In patients hospitalized with COVID-19, corticosteroid treatment for less than 7 days is the optimal treatment duration for survival, according to systematic review and meta-analysis findings published in Open Forum Infectious Diseases.

Investigators sought to assess the optimal duration for systemic corticosteroid treatment for mortality benefit among patients hospitalized with COVID-19.

The researchers conducted a systematic review and meta-analysis of randomized controlled trials (RCTs) and observational studies investigating systemic corticosteroid use in patients of all ages for treating COVID-19. The reviewers searched Cochrane Database of Systematic Reviews, Cochrane Central Register of Controlled Trials, Scopus, MEDLINE, the World Health Organization Global Literature on Coronavirus Disease, and CoronaCentral databases, without language restriction, from December 2019 to March 2022. The primary outcome of interest was in-hospital mortality.

Random-effects meta-analyses were used to estimate the effect of corticosteroids on mortality. Optimal duration of corticosteroid treatment adjusted for age, severity of disease, proportion of control group given steroids, and duration of symptoms was assessed with subgroup analyses and meta-analyses.

Investigators found 27 eligible studies (7 RCTs, 20 observational studies) conducted in 8 countries that included 13,404 patients hospitalized with COVID-19 (median age 63 years [interquartile range, 52-71 years]; 35% women) to use in the meta-analysis of mortality. Overall, studies showed that corticosteroid therapy was associated with a protective effect (risk ratio [RR], 0.71; 95% CI, 0.58-0.87). The investigators found the most administered corticosteroid (13/27 studies) was methylprednisolone. Hydrocortisone was used in 2/27 studies and dexamethasone was used in 2/27 RCTs. The type of corticosteroid used in the remaining 10 studies was not specified.

[A]dministration of corticosteroids for up to a median of fewer than 7 days demonstrated a greater mortality reduction than systemic steroids for equal or more than 7 days.

Among the 27 studies characterizing risk of mortality in patients using vs not using systemic corticosteroids, pooled estimates showed mortality from COVID-19 associated with steroid use was 0.71 (95% CI, 0.58-0.87), which suggests a 29% risk reduction in mortality. The researchers noted large amounts of heterogeneity in the between-study variation (I2=69%; P <.0001).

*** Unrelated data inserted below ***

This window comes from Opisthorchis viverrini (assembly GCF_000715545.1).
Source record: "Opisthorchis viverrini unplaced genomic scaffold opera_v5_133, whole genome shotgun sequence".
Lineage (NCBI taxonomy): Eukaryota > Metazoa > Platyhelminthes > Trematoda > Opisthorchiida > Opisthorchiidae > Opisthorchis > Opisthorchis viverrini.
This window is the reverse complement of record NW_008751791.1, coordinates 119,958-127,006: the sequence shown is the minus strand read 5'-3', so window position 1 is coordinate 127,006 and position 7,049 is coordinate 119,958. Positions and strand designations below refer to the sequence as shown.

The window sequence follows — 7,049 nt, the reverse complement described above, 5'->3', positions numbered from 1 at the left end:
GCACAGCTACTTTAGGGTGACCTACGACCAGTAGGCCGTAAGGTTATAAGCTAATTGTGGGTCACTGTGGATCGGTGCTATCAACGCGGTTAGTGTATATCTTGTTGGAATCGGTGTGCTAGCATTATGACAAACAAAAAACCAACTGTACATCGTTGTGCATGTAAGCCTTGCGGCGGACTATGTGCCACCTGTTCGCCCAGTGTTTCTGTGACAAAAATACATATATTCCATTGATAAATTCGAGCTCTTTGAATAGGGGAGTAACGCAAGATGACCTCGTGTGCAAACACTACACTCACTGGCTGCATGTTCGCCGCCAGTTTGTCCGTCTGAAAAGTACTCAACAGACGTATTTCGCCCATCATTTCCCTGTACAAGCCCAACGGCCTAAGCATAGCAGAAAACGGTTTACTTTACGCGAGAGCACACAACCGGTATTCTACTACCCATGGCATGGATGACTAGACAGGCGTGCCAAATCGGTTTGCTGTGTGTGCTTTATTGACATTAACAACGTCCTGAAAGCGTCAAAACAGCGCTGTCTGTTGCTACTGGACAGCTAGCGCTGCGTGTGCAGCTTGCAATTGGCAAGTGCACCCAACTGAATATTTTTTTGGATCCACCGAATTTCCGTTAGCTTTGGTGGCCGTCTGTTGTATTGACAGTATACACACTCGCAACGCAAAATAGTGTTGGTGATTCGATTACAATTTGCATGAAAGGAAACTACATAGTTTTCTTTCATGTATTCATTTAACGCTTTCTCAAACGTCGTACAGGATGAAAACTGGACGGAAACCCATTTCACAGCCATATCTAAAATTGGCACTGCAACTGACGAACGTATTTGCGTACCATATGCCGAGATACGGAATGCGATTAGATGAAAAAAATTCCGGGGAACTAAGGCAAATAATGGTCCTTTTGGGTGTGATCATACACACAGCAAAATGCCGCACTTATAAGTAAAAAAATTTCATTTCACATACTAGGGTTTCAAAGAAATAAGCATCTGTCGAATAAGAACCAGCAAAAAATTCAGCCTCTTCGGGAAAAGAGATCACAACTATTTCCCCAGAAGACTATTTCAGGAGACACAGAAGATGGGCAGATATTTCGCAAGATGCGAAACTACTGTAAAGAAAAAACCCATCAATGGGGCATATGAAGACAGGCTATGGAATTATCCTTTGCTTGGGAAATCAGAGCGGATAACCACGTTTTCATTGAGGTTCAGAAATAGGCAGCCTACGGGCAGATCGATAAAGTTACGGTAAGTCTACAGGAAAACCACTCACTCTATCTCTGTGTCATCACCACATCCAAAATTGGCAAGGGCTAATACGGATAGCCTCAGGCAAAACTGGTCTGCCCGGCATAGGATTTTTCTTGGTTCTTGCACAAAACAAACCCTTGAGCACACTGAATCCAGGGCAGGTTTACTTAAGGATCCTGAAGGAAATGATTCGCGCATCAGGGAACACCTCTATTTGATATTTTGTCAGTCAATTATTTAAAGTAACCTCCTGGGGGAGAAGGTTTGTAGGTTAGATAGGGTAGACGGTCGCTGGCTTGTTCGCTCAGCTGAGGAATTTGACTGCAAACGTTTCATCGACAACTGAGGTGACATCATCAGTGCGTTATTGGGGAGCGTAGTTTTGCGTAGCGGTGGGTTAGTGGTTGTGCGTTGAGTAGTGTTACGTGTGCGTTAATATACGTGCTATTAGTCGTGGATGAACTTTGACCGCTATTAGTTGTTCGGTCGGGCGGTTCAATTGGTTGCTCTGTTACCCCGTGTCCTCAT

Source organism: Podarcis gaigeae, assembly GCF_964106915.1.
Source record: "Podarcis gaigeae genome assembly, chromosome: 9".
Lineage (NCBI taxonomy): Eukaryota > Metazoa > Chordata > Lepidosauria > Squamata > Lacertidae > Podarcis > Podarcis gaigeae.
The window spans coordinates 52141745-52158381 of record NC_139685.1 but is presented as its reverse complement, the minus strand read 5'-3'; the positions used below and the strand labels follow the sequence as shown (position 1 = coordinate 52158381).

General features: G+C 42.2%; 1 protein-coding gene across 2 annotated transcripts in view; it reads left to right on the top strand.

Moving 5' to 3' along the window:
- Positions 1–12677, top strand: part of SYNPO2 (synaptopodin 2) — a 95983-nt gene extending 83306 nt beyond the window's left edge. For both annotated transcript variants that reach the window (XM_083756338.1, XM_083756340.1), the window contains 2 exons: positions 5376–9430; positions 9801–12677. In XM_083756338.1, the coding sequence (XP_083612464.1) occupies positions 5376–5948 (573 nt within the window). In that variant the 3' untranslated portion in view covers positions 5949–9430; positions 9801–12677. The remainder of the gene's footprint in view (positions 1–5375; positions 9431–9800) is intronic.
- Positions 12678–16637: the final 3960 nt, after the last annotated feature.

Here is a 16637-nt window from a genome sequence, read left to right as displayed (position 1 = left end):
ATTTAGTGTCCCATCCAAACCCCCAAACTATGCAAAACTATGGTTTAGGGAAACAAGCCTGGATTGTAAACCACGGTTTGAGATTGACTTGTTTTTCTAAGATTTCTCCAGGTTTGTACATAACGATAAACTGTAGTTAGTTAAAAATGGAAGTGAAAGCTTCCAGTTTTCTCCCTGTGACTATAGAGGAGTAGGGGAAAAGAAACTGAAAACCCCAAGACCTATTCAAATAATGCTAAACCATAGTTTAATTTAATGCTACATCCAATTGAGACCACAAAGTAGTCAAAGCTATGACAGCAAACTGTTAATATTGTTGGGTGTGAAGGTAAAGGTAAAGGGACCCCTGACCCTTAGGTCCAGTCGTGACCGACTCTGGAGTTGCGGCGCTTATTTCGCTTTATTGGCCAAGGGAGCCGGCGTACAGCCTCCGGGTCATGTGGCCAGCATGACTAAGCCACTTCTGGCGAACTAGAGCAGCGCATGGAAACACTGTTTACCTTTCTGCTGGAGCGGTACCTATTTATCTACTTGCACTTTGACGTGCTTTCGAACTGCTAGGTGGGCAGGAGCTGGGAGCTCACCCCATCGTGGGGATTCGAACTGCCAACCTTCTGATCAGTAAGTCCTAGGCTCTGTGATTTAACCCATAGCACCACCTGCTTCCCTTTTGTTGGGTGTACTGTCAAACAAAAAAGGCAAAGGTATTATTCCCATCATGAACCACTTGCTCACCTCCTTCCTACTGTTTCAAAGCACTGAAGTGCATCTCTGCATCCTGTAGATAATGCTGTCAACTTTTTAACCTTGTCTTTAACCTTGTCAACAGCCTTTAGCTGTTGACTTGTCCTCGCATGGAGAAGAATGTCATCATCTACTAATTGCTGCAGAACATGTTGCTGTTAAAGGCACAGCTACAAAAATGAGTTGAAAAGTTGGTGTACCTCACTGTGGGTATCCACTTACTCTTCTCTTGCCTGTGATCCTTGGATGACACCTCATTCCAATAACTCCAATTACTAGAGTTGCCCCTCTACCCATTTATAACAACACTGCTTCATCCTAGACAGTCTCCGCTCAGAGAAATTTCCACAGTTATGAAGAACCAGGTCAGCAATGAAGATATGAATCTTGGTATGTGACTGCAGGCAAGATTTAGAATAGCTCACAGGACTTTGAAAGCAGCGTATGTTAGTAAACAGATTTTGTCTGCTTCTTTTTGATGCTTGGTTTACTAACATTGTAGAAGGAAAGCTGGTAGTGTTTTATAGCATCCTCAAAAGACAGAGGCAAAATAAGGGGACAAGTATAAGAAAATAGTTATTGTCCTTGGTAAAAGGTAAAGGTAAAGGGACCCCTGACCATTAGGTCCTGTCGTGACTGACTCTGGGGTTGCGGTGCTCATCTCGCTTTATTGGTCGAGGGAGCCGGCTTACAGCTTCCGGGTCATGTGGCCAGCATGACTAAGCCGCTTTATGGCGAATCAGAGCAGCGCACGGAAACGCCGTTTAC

Pooled analysis of 18 studies revealed that the greatest survival benefit from corticosteroids was associated with treatment duration of a median of 6 days (RR, 0.54; 95% CI, 0.39-0.74), suggesting a 46% reduction in mortality risk. Among patients treated for a median of up to 7 days, survival benefit RR was 0.65 (95% CI, 0.51-0.83; I2=63%). No additional survival benefit was associated with a treatment duration of longer than 7 days (RR, 0.64; 95% CI, 0.44-0.93; I2=57%). Age, severity of disease, proportion of control group given corticosteroids, and duration of symptoms did not confound survival benefit.

The greatest reduction in mortality was seen in patients receiving methylprednisolone (RR, 0.57; 95% CI, 0.41-0.79; I2=75%). Subgroup analysis comparing how mortality risk differed in RCTs vs observational studies indicated that study design did not affect mortality risk findings.

Review and meta-analysis limitations include the design nature of a review; publication bias; the inclusion of a small number of studies in the meta-analysis, most of which were observational some of which were low quality; high heterogeneity between studies; and incomplete capture of the benefit of longer corticosteroid courses in the most critically ill.

“The findings of the present study support the positive impact of administration of corticosteroids on mortality in hospitalized patients with COVID-19. Interestingly, administration of corticosteroids for up to a median of fewer than 7 days demonstrated a greater mortality reduction than systemic steroids for equal or more than 7 days,” said study authors. “These findings have important implications for clinical management of COVID-19 patients.”

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